information about themselves and their business at the start of the interview. This formed an ice-breaker and provided valuable demographic information, and also confirming information provided by the key informants. The interview schedule for the participants comprised some closed and some open ended questions. The closed questions were used to build rapport with the participants, and they were “warm up” questions before opinions were sought from the open ended questions (Gaskell, 2000). There are two main advantages for adopting open-ended questions. First, they allow the researcher to enter the field without being constrained by predetermined categories of analysis (Patton, 2002) and second, they allow the researcher to explore the participants’ reactions, beliefs and perceptions (Warren & Karner, 2005). The interview enables the researcher to get a clearer understanding of events and clarify the meanings with the participants without presuming underlying reasons (McKinnon, 1988; Richey & Klein, 2007). This is particularly relevant when specific cultural factors are asked of ethnic operators as set out in question 4 in Appendix 6. Specific questions for the ethnic SME operators explored a range of issues relating to the ethnic operators’ tax compliance experiences, decisions, practices, their interactions with the tax authority and their perceptions of tax regulations, as set out in Appendix 6. As tax compliance is a socio-technical activity, most of the interview questions relate to the process in which they gather tax information and pay their taxes on time. Specific questions for the business experts referred to their working experience with SME operators from different ethnicities, as set out in Appendix 7. The questions for the tax practitioners explored compliance practices of SME operators and their interactions and perceptions of the IRD, as set out in Appendix 8. Instead of asking cultural value questions outright to ethnic SME operators and risk making them too “self aware” that culture is the theme of interest for this research, the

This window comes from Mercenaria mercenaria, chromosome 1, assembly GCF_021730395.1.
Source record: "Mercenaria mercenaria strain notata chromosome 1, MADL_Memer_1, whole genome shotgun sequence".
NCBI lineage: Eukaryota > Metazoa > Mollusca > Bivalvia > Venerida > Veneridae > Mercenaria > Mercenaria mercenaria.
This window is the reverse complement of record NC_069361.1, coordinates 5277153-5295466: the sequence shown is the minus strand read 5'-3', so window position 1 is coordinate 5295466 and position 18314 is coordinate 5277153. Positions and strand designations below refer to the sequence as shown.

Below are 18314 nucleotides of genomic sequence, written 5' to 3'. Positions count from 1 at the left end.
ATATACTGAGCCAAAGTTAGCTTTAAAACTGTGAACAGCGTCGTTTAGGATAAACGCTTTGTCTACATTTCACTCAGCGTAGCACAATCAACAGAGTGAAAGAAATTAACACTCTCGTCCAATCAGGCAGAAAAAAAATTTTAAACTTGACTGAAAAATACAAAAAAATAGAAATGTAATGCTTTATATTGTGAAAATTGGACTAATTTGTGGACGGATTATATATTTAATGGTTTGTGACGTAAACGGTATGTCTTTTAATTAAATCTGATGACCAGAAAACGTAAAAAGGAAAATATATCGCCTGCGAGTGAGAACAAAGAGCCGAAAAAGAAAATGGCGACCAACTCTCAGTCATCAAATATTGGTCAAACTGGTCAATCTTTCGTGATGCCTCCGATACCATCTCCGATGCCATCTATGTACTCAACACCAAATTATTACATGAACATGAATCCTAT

81 main focus was on their tax compliance processes and decisions made. Given the relatively limited number of questions on cultural values, as set out in question 4 in Appendix 6, the researcher intended to infer cultural differences from the participants’ tax compliance behaviours and practices rather than directly asking them how cultural values might affect them. This is because cultural values are often taken for granted by the individuals as discussed in Chapter 2, section 2.5. Their tax compliance behaviours and practices were corroborated with the accounts given by business experts by asking question 1(c), question 2(a)(b) and question 4 (see Appendix 7 for business experts), and question 2(b)(ii) (see Appendix 8 for tax practitioners) to provide an “etic” view of ethnicity and tax compliance.
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